* Though the devastation left behind by a March 2020 tornado lingers in parts of Nashville, much of the city is still open for business. AFAR will continue to update the destination guide over the coming months to include the new openings and renovations. *
While the charms of Lower Broadway in downtown Nashville may beckon visitors with live music and honky tonks lit by neon moons, venture beyond this flashy tourist area to explore Nashville’s eclectic neighborhoods. From bohemian East Nashville, to the posh mansions of Belle Meade, to a lively college culture in Hillsboro Village, each pocket offers a local flavor all its own. Cultural and historical attractions are spread out over hundreds of square miles, with plenty of open space in over 100 city parks in Davidson County and several Tennessee state parks worth a day trip.

Nashville, TN - March 5, 2022: The Country Music Hall of Fame and Museum

Photo By Chad Robertson/Shutterstock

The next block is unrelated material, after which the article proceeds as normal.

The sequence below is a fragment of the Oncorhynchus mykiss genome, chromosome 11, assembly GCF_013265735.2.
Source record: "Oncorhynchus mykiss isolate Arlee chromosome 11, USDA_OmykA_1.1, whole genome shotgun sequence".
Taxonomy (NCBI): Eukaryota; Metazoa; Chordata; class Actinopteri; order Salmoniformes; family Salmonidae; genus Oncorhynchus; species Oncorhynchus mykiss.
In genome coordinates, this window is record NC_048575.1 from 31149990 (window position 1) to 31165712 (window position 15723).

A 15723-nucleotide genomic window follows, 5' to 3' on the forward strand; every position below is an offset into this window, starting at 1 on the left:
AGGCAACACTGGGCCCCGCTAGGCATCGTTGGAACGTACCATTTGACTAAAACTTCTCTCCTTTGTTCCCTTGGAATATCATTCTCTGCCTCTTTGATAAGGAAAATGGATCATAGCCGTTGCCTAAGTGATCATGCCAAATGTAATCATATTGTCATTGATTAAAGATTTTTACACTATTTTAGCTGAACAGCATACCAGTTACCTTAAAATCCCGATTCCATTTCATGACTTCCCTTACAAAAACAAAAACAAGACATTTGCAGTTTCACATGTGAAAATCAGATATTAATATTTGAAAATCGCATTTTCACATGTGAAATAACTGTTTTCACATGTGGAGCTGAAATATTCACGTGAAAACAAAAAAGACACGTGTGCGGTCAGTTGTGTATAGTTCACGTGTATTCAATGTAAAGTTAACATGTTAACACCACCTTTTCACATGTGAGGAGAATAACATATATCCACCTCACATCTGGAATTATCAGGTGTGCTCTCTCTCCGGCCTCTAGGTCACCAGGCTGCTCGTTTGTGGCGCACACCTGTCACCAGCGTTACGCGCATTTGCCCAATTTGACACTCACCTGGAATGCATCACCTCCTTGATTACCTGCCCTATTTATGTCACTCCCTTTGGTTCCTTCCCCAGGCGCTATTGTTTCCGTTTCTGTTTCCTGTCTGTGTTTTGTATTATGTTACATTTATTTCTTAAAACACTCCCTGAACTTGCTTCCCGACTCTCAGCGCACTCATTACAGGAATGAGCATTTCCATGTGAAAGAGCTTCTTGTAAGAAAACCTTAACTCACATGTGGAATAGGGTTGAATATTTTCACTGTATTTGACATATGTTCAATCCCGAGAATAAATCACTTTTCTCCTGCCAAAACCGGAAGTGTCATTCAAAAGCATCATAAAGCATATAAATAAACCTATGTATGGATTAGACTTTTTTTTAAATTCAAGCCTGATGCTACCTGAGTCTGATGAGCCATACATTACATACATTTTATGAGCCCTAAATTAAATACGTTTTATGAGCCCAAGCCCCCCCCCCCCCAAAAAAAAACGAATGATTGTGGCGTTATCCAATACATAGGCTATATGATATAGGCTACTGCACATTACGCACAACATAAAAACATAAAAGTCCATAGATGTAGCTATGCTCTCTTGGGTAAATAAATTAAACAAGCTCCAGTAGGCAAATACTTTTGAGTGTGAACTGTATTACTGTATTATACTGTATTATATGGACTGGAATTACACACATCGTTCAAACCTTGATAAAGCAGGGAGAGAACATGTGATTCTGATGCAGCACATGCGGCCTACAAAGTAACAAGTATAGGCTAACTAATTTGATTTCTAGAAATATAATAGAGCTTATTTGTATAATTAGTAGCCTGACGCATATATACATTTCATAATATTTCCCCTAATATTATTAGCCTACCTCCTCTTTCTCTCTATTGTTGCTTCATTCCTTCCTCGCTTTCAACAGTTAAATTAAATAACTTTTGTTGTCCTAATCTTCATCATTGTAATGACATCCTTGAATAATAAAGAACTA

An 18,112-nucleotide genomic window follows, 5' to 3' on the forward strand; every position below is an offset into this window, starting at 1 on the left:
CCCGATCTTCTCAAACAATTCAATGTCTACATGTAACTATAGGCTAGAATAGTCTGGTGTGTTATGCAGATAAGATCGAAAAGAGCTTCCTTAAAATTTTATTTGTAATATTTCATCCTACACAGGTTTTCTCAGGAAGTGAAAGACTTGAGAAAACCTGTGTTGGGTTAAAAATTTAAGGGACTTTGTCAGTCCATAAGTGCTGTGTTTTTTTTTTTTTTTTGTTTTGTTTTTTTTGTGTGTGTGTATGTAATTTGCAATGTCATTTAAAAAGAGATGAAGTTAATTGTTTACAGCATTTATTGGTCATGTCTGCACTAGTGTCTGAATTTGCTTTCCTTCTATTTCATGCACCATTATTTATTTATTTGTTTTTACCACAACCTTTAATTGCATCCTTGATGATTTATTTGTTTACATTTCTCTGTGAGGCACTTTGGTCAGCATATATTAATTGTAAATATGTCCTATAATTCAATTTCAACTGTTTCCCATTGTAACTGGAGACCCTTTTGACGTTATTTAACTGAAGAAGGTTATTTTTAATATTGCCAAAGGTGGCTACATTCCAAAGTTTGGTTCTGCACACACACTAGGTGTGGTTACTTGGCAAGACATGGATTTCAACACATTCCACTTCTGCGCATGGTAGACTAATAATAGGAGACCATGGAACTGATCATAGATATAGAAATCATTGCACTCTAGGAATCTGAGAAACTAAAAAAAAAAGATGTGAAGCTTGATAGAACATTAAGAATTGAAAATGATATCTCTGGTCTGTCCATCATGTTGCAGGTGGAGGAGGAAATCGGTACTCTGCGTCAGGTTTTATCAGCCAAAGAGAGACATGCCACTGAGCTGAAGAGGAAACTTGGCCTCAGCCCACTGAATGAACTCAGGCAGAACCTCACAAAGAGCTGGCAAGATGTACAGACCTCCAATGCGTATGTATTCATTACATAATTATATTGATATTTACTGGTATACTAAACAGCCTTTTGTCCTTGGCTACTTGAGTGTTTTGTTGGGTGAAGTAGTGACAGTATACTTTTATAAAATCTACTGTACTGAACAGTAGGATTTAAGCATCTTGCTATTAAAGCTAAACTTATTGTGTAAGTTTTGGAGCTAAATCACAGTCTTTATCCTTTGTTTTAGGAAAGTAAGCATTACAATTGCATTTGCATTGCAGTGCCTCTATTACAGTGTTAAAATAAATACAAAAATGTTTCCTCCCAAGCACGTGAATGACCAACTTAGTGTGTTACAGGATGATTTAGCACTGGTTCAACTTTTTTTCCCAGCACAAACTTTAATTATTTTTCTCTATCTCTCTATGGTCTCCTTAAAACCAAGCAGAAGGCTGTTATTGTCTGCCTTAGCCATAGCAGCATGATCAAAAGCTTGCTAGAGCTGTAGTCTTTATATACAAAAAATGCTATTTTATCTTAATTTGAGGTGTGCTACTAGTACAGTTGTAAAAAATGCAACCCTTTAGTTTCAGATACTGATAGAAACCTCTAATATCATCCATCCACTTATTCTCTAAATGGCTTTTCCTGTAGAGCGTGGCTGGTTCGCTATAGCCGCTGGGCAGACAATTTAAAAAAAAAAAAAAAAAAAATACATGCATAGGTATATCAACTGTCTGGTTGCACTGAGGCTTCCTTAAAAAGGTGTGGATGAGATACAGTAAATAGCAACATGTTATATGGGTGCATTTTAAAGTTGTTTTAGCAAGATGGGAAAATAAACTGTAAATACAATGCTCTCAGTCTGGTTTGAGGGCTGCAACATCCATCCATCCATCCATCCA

Can’t miss things to do in Nashville

Catch a show at historic venues like the landmark Ryman Auditorium; as the original home of the Grand Ole Opry and the birthplace of bluegrass, it is known as the “Mother Church of Country Music.” Alternatively, enjoy a more intimate performance at the tiny Bluebird Cafe. Gain a deeper understanding of music’s roots across a variety of genres at the Country Music Hall of Fame and Museum. See the visual side of music at Hatch Show Print, a letterpress for show posters for over 130 years, or tour United Record Pressing, one of only a dozen remaining companies that press vinyl records. Beyond the music world, the Hermitage estate of Andrew Jackson and the Belle Meade Mansion will take you further back in time to Nashville before the Civil War.

Food and drink to try in Nashville

Nashville loves celebrating the juxtaposition of high and low culture, especially at the table. Ask a local where to eat, and you might get a recommendation for the daily tasting menu at The Catbird Seat in the same breath as for Arnold’s Country Kitchen, a classic Nashville diner. Regardless of price point, the best restaurants draw from the area’s agrarian roots, whether it’s the modern peasant cuisine of Rolf and Daughters, the menu of Italian inflected with Southern American at City House, or the daily plate lunches at Husk. Don’t miss Nashville’s culinary claim to fame, cayenne-fried hot chicken, at the joints that made it famous, like Prince’s Hot Chicken; more modern interpretations can be sampled at Hattie B’s.

Culture in Nashville